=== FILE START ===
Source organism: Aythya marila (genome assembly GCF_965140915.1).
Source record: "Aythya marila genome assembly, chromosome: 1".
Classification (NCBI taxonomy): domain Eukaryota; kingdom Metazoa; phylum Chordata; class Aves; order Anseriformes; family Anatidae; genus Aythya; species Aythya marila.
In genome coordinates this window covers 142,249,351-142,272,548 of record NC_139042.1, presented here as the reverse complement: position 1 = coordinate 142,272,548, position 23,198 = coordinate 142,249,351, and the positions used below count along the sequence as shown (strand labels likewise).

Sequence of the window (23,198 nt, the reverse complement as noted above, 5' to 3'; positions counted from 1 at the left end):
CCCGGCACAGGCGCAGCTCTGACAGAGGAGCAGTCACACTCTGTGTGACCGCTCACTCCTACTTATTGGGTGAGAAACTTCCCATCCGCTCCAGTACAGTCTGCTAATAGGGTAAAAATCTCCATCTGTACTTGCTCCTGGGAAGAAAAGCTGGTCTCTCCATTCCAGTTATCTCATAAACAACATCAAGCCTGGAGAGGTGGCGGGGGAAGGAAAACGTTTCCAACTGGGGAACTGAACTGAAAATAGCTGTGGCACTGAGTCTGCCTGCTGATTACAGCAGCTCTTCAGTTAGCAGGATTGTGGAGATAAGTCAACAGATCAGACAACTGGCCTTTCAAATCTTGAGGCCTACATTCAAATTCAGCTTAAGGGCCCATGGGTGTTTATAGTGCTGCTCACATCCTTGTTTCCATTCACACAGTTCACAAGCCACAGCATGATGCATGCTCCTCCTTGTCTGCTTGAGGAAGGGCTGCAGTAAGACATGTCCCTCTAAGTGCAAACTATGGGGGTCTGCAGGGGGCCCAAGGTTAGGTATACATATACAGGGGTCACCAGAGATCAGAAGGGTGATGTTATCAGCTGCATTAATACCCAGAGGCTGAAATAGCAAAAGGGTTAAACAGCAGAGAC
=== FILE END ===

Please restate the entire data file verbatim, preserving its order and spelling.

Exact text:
Source organism: Aythya marila (genome assembly GCF_965140915.1).
Source record: "Aythya marila genome assembly, chromosome: 1".
Classification (NCBI taxonomy): domain Eukaryota; kingdom Metazoa; phylum Chordata; class Aves; order Anseriformes; family Anatidae; genus Aythya; species Aythya marila.
In genome coordinates this window covers 142,249,351-142,272,548 of record NC_139042.1, presented here as the reverse complement: position 1 = coordinate 142,272,548, position 23,198 = coordinate 142,249,351, and the positions used below count along the sequence as shown (strand labels likewise).

Sequence of the window (23,198 nt, the reverse complement as noted above, 5' to 3'; positions counted from 1 at the left end):
CCCGGCACAGGCGCAGCTCTGACAGAGGAGCAGTCACACTCTGTGTGACCGCTCACTCCTACTTATTGGGTGAGAAACTTCCCATCCGCTCCAGTACAGTCTGCTAATAGGGTAAAAATCTCCATCTGTACTTGCTCCTGGGAAGAAAAGCTGGTCTCTCCATTCCAGTTATCTCATAAACAACATCAAGCCTGGAGAGGTGGCGGGGGAAGGAAAACGTTTCCAACTGGGGAACTGAACTGAAAATAGCTGTGGCACTGAGTCTGCCTGCTGATTACAGCAGCTCTTCAGTTAGCAGGATTGTGGAGATAAGTCAACAGATCAGACAACTGGCCTTTCAAATCTTGAGGCCTACATTCAAATTCAGCTTAAGGGCCCATGGGTGTTTATAGTGCTGCTCACATCCTTGTTTCCATTCACACAGTTCACAAGCCACAGCATGATGCATGCTCCTCCTTGTCTGCTTGAGGAAGGGCTGCAGTAAGACATGTCCCTCTAAGTGCAAACTATGGGGGTCTGCAGGGGGCCCAAGGTTAGGTATACATATACAGGGGTCACCAGAGATCAGAAGGGTGATGTTATCAGCTGCATTAATACCCAGAGGCTGAAATAGCAAAAGGGTTAAACAGCAGAGAC